6 Indeed, pursuant to subsection 16(1) of the Act, the applicant had the duty to answer truthfully all questions that were asked by the officer who examined him at the port of entry. More particularly, section 51 of the Regulations requires that the foreign national who holds a permanent residence visa report any changes with respect to his or her family situation:

• 51. A foreign national who holds a permanent resident visa and is seeking to become a permanent resident must, at the time of their examination,
• (a) inform the officer if
• (i) the foreign national has become a spouse or common-law partner or has ceased to be a spouse, common-law partner or conjugal partner after the visa was issued, or

• (ii) material facts relevant to the issuance of the visa have changed since the visa was issued or were not divulged when it was issued; and

• (b) establish that they and their family members, whether accompanying or not, meet the requirements of the Act and these Regulations.

* * *
• 51. L'étranger titulaire d'un visa de résident permanent qui cherche à devenir un résident permanent doit, lors du contrôle :
• a) le cas échéant, faire part à l'agent de ce qui suit :
• (i) il est devenu un époux ou conjoint de fait ou il a cessé d'être un époux, un conjoint de fait ou un partenaire conjugal après la délivrance du visa,

• (ii) tout fait important influant sur la délivrance du visa qui a changé depuis la délivrance ou n'a pas été révélé au moment de celle-ci;

• b) établir que lui et les membres de sa famille, qu'ils l'accompagnent ou non, satisfont aux exigences de la Loi et du présent règlement.

7 On April 21, 2008, the Minister issued a report as per section 44 of the Act according to which the applicant would be inadmissible in Canada due to "directly or indirectly misrepresenting or withholding material facts relating to a relevant matter that induces or could induce an error in the administration of this Act" (paragraph 40(1)(a) of the Act). The report was submitted to the ID for investigation. One year later, the ID concluded that the applicant had made misrepresentations in the sense of paragraph 40(1)(a) of the Act. A removal order was thus issued on April 20, 2009. The applicant appealed the removal order before the Tribunal as per subsection 63(3) of the Act and asked that the humanitarian and compassionate reasons in the file be taken into account, as per paragraph 67(1)(c) of the Act.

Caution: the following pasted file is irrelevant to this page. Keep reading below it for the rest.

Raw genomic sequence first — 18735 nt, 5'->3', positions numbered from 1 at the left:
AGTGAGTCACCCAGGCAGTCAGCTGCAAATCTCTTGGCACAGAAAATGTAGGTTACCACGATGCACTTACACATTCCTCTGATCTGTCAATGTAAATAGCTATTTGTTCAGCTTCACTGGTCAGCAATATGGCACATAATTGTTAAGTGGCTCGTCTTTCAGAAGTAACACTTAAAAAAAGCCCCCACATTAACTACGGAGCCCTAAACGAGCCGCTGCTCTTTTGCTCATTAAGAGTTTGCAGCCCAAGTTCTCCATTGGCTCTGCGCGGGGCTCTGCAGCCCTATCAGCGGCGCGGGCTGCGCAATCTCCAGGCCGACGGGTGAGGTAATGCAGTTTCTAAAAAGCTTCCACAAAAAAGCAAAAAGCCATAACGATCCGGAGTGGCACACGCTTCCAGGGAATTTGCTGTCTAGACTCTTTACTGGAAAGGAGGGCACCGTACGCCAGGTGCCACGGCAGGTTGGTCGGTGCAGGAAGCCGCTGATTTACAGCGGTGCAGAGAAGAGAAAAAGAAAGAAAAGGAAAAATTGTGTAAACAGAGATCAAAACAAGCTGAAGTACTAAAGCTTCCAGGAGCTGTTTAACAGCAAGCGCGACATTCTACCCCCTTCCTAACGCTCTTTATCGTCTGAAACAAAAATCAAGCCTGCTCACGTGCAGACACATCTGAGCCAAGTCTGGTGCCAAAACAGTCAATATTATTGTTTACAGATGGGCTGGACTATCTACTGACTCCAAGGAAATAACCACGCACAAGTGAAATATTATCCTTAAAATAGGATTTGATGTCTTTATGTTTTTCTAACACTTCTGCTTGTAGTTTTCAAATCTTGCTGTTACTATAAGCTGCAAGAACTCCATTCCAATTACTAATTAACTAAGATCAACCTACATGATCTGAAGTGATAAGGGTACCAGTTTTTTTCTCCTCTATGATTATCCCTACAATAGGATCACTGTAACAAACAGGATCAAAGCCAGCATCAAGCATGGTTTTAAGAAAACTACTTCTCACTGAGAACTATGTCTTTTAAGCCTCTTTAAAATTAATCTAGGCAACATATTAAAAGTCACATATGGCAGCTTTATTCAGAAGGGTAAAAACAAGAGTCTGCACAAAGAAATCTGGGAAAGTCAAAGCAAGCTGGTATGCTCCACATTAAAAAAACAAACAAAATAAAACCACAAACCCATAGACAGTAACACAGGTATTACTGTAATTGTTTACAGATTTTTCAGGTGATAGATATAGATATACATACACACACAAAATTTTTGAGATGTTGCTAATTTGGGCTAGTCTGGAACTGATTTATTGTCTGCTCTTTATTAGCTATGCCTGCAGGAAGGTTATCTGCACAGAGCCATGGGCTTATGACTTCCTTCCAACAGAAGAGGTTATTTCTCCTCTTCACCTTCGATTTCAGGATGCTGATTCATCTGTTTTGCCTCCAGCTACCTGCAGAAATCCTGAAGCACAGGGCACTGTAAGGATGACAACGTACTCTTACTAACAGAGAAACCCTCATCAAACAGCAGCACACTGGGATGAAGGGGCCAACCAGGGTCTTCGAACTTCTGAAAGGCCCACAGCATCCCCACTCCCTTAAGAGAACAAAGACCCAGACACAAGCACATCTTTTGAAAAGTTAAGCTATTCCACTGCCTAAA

8 On March 31, 2010, the Tribunal rejected his appeal, finding that the removal order was justified and that the humanitarian reasons claimed by the applicant were insufficient to justify granting the special relief outlined in paragraph 67(1)(c) of the Act. It is the decision to uphold the removal order that is the subject of the application for judicial review today. The Tribunal's rejection of the humanitarian reasons claimed by the applicant is not contested before this Court.

9 At issue are two misrepresentations: one regarding the applicant's "marriage" in 2004 and one regarding the birth of his child in 2004. The applicant does not dispute the misrepresentations themselves. However, he does dispute that his intention was to mislead the immigration officials. Moreover, he submits that the misrepresentations were not material, as they would not have changed the outcome of the applicant's permanent residence application.

10 Both before the Tribunal and this Court, the applicant has argued that as his marriage was not legal in the eyes of the Vietnamese Government because it had not been yet registered at the time of his application and entry in Canada. It follows that he was under no obligation to report it (Definition of "marriage", section 2, Regulations). He thus made no misrepresentation of a material fact relating to a relevant matter, as per paragraph 40(1)(a) of the Act.

11 Second, as for the misrepresentation regarding his child, the applicant argues that as the child was not registered with the Vietnamese Government, he also had no obligation to report the child. In any case, the applicant's having a child does not disqualify him from obtaining permanent residence as a dependent on his father, so it is not a misrepresentation in the sense of paragraph 40(1)(a) of the Act.